I am always confused about which temperature to evaluate fluid properties at. Let's say I have a helical pipe and I know the inlet temperature, outlet temperature, and surface temperature and the inlet Reynold's number. I must determine the length of the pipe needed to satisfy the outlet temperature which means I must know the mass flow rate. I can do this by determining the inlet density and viscosity.

When I use the inlet temperature for these properties, the length is 1.046 m When I use the average between the inlet and the surface, the length is 0.3994 m. When I use the average between the inlet and the outlet, the length is 0.5768 m.

As you can see, the temperature I use drastically changes the pipe length.

Also, I am always confused as to what temperature to evaluate the properties at for the Nusselt number as well.


2 Answers 2


Usually the properties are taken at mean temperature (and pressure) between in- and outlet, often by iteration. If your problem is that sensitive to changes in thermal properties I would calculate the problem sectionwise to account for the non-linearity.

When calculating Nusselt Numbers, often the wall temperature needs to be taken into account as well. Wall temperatures are found by iteration as the heat transfer coefficients are inversely proportional to the T-gradients.

  • $\begingroup$ I figured I could use the inlet temperature to find the inlet density and viscosity which would allow me to find the mass flow rate which I know is constant. I would then use the average temperature between inlet and outlet to find the nusselt number. I could then account for property variation from temperature change using $$Nu = Nu_{m}(\frac{\mu_{m}}{\mu_{s}})^{n}$$ Does this sound like a reasonable approach? Or do you think I should evaluate the inlet density at the average of the inlet and the surface temp? $\endgroup$ Commented Mar 31, 2014 at 21:51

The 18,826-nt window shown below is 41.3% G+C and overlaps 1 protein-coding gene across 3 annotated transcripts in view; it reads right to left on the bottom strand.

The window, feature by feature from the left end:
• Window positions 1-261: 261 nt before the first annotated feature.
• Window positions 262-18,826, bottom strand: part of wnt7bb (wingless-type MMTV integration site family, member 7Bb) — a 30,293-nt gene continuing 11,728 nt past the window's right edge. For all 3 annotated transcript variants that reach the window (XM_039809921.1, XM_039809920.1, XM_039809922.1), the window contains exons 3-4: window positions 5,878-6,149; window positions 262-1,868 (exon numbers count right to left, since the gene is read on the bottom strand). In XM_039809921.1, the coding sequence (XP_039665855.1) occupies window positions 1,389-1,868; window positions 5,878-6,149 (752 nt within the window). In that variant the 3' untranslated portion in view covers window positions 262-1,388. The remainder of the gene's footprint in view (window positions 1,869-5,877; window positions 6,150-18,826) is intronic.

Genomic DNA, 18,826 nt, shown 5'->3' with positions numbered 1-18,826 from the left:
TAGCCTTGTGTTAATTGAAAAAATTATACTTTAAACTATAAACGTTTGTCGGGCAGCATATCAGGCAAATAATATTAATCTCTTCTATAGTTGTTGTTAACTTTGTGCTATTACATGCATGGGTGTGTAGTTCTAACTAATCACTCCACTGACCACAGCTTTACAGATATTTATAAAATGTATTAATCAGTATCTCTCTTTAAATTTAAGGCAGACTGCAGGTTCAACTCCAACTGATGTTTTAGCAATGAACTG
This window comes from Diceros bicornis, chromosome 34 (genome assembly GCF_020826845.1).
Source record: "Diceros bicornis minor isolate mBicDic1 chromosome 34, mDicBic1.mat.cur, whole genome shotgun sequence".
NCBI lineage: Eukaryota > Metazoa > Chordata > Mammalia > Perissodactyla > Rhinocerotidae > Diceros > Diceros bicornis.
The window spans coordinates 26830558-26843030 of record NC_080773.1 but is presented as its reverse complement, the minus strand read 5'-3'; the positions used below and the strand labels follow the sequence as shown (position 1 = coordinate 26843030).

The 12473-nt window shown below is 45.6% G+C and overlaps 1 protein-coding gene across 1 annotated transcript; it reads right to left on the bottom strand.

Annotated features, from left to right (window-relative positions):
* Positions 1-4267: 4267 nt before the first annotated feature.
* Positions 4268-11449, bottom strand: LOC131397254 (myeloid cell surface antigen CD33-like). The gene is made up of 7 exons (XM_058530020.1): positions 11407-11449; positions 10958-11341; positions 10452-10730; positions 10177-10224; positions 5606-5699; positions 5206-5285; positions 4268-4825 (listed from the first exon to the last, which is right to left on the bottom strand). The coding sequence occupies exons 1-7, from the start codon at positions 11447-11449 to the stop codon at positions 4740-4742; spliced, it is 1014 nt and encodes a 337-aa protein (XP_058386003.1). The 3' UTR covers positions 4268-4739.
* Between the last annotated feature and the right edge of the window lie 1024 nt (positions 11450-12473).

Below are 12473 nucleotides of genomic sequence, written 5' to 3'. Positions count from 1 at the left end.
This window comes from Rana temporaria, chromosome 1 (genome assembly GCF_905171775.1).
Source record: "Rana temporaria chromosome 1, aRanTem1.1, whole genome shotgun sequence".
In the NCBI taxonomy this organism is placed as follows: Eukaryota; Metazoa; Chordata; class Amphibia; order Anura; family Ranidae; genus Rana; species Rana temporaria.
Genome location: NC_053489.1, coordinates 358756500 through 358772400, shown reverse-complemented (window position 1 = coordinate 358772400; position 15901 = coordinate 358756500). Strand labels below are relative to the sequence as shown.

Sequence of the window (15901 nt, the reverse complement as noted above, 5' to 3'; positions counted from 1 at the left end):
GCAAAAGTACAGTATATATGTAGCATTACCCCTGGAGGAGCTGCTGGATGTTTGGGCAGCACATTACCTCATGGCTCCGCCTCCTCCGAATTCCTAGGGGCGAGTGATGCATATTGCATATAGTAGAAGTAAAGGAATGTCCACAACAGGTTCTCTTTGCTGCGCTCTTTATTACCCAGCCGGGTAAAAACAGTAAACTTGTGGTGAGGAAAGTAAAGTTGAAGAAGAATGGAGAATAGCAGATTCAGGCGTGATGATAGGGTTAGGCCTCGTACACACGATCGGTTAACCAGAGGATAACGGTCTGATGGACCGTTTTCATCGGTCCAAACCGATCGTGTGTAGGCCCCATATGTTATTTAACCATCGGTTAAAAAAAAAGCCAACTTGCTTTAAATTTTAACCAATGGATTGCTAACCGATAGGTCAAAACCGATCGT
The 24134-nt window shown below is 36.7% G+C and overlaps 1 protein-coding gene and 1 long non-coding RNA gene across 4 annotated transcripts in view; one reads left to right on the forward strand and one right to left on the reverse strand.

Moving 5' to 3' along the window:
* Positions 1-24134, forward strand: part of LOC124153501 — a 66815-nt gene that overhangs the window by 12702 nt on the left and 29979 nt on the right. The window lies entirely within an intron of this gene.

• $\begingroup$ A correction as you have it in mind would depend on the actual thermal process and is not always easy to find. So if you devide your tube into sufficiently small sections and calculate them separately you get it right without complicating your model. $\endgroup$ Commented Mar 31, 2014 at 22:17
  • $\begingroup$ Usually, when the temperature does not change too much, the Nusselt number is estimated by taking the average properties between inlet and outlet. A correction factor is then applied as you describe to compensate for the temperature gradient at the wall. See for example the Sieder-Tate correlation in en.wikipedia.org/wiki/Nusselt_number $\endgroup$
    – Whelp
    Commented Apr 1, 2014 at 10:07
  • $\begingroup$ @Whelp I would agree on that. But the problem seems to be that temperatures change drastically along the flow path. So just taking mean values between in- and outlet could turn out to be quite inaccurate, depending on the thermal process (which we don't know). This is true independently of the actual correlation (whichever it is) used to obtain Nu. $\endgroup$ Commented Apr 1, 2014 at 10:40

Changes are huge, I would recommend to re-derive the pipe flow rate with a (linear) temperature dependent formula for viscosity and density. You'll get $Q(T)$, from this can get the heat flux and thus will have a nonlinear differential equation for $T(x)$, which you can integrate numerically. Then find the intercept of $T(x)$ with desired outlet temperature.

Beforehand check that a linear dependence is accurate enough for the fluid and temperature range you consider.


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